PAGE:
Prop betting has become increasingly popular in the sports betting world over the last few years. Perhaps it is the ease with which an amateur gambler can make these types of bets without having to know much about the teams playing, or maybe it is the fact that so many sportsbooks offer more prop bets than ever before as they are a great moneymaker. Whatever the reason, prop bets have increased the engagement between bettor and sportsbook, so we thought we would break these bets down for you.
What is a Prop Bet?
Many of you reading this page probably aren’t even sure what a prop bet is, but when we start to explain it, you probably have actually made one before! A proposition bet (prop for short) is a bet that is not made on the outcome of the game, but the proposition of one part of the game or connecting two outcomes. These bets can be as simple as Yes and No props such as:
- Will the New England Patriots score more than 3 Touchdowns in this game?
- They can also ask you to take a side on a particular number of events that could take place in a game:
- How many Touchdowns will the New England Patriots score in this game?
- Or they can be about individual player accomplishments:
- How many touchdowns will Tom Brady throw in this game?
As you can imagine, there are literally hundreds of potential prop bets that can be placed during one individual game or match. Most sportsbooks tend to stick to the props that they can research themselves. Otherwise, the site can be overexposed and at potential risk of a player finding an angle.
If you look at the examples above, you can see that you don’t even need to have the New England Patriots win the game or cover the spread to enjoy betting on the game. These bets, especially in Europe where Live Betting is so much more advanced, can make watching games more interesting for the more casual sports fan.
Super Bowl – the Prop Bet haven
If you have attended a Superbowl party in the last decade, it is entirely possible that you entered a small pool where you had to pick the answers to a series of questions about the game. This sheet of questions are actually all prop bets, and this is the kind of gateway event that sportsbooks are hoping will draw in a new set of gamblers. The prop betting on the Superbowl is insanely popular – in fact, there are way more prop bets listed for this game than any other sporting event. This isn’t entirely shocking when you consider the sheer number of people who watch the game. The bets you can make are not limited to the events inside the lines; here are some of the more interesting ones we have seen over the years.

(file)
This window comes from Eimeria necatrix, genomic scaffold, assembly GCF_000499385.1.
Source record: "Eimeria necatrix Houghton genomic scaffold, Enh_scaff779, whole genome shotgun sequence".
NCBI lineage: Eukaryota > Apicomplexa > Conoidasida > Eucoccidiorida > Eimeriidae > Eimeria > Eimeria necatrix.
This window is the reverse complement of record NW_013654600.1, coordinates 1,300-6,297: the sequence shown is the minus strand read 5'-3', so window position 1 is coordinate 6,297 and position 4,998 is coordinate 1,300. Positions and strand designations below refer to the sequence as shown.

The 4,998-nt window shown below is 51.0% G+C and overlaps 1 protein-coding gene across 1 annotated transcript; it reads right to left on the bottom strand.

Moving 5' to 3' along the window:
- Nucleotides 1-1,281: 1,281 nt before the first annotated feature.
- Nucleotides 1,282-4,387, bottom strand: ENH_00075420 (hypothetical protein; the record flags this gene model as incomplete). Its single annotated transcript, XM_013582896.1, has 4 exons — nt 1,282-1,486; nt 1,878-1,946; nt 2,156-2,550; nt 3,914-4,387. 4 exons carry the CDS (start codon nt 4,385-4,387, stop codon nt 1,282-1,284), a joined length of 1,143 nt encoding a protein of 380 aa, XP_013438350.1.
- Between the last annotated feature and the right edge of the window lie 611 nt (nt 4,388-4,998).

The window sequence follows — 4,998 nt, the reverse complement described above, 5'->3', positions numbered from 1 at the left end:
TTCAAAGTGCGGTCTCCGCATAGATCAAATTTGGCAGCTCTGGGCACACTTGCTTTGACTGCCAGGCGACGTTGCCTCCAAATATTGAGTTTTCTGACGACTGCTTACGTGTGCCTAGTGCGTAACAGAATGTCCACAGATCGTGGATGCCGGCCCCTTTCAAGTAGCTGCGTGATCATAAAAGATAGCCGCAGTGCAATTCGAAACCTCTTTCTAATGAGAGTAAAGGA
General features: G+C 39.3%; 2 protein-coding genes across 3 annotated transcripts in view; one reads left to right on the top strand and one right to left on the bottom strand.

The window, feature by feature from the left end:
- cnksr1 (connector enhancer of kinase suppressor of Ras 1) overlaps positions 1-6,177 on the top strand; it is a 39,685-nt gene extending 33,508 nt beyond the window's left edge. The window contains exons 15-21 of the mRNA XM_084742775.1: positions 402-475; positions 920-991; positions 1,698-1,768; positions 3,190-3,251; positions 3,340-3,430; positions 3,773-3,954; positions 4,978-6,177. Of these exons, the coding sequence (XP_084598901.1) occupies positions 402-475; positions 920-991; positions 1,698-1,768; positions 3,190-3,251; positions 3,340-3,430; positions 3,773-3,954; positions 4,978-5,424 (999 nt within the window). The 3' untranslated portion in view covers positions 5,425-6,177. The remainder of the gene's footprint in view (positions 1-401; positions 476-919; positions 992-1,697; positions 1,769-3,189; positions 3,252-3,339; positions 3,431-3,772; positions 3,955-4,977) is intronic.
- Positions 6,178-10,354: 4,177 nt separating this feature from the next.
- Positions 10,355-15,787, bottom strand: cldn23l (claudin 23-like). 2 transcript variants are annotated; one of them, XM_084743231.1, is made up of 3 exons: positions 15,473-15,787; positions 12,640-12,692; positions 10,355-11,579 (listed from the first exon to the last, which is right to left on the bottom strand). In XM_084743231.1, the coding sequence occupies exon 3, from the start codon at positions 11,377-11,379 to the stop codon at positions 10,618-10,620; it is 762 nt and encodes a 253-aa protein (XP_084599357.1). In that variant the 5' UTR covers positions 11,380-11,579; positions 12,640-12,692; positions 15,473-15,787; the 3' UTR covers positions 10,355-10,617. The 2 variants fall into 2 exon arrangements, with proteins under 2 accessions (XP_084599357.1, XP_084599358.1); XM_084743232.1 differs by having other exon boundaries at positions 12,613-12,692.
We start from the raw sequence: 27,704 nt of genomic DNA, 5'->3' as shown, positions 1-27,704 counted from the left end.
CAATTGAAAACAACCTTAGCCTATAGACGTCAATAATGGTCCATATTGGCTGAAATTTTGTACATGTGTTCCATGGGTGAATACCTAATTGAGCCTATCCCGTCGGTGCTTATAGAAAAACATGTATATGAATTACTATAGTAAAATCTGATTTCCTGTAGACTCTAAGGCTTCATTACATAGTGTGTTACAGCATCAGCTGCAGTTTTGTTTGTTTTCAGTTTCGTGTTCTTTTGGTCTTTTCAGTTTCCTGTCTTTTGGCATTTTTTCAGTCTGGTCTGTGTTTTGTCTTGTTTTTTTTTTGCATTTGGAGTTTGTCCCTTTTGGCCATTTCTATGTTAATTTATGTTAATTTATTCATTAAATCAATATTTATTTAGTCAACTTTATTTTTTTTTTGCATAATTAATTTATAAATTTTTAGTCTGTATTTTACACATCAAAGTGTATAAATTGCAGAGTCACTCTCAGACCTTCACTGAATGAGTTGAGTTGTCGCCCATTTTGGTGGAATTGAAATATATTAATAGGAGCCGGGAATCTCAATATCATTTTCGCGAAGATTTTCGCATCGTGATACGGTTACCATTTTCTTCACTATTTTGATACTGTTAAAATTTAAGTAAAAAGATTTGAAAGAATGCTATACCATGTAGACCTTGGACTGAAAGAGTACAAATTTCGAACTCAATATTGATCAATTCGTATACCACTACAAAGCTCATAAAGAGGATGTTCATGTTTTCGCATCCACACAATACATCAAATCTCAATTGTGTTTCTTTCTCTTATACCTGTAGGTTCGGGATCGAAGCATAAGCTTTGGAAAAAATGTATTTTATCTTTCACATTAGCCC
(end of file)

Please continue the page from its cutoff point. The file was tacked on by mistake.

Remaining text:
- What will be the outcome of the coin toss?
- How long will the national anthem be?
- What color will the Gatorade tossed on the winning coach be?
- How many shots of the commissioner will occur on television during the broadcast?
- What will the number of the jersey that scores the first touchdown be?
The number of Superbowl bets seems endless. For Superbowl 52, some sportsbooks offered over 900 different prop bets on the game, which is more than 10 times the average a typical football game would see listed. As the sports betting market begins to open in the United States, it is very likely that we will see a huge spike in prop betting as a piece of the overall growth of the business.
Why make prop bets?
In the old days, the sportsbooks were only too happy to take your action on prop bets. The reason for this is that they were considered to be suckers’ bets – bets that would be more likely to lose and had larger amounts of juice charged even if the bet was a winner. The sportsbooks would prey on players’ love of their own teams and favorite players, betting with their hearts instead of their heads.
However, in this new information age, people have access to more real-time information about games than in the past. This actually gives players a chance to gain an advantage over a site. Say, for example, you find out about an injury to a player before the sportsbook does. In that case, you have an opportunity to hit that book and try to find additional value in the prop bets around that player. Most sportsbooks do not have the means to monitor all of their props properly, which means you may find some extra value by doing your homework.
Players love prop bets for many reasons, but mainly it starts with people who believe they have access to information before a sportsbook does. This gives the player an advantage if they can find a prop bet that isn’t adjusted in time to reflect the updated news. Books are getting better at managing these wagers, but the best gamblers will still be able to race to their favorite sites to beat the system.
With increased mobile betting, more sports information available than ever before, and an increased interest in more than just the final score of a game prop betting is a vertical that is going to see significant growth in the coming years. As more players become interested in this sideshow of gambling, sportsbooks will have to offer more prop bets to stay competitive and to ensure that their players are given a compelling reason to bet more often.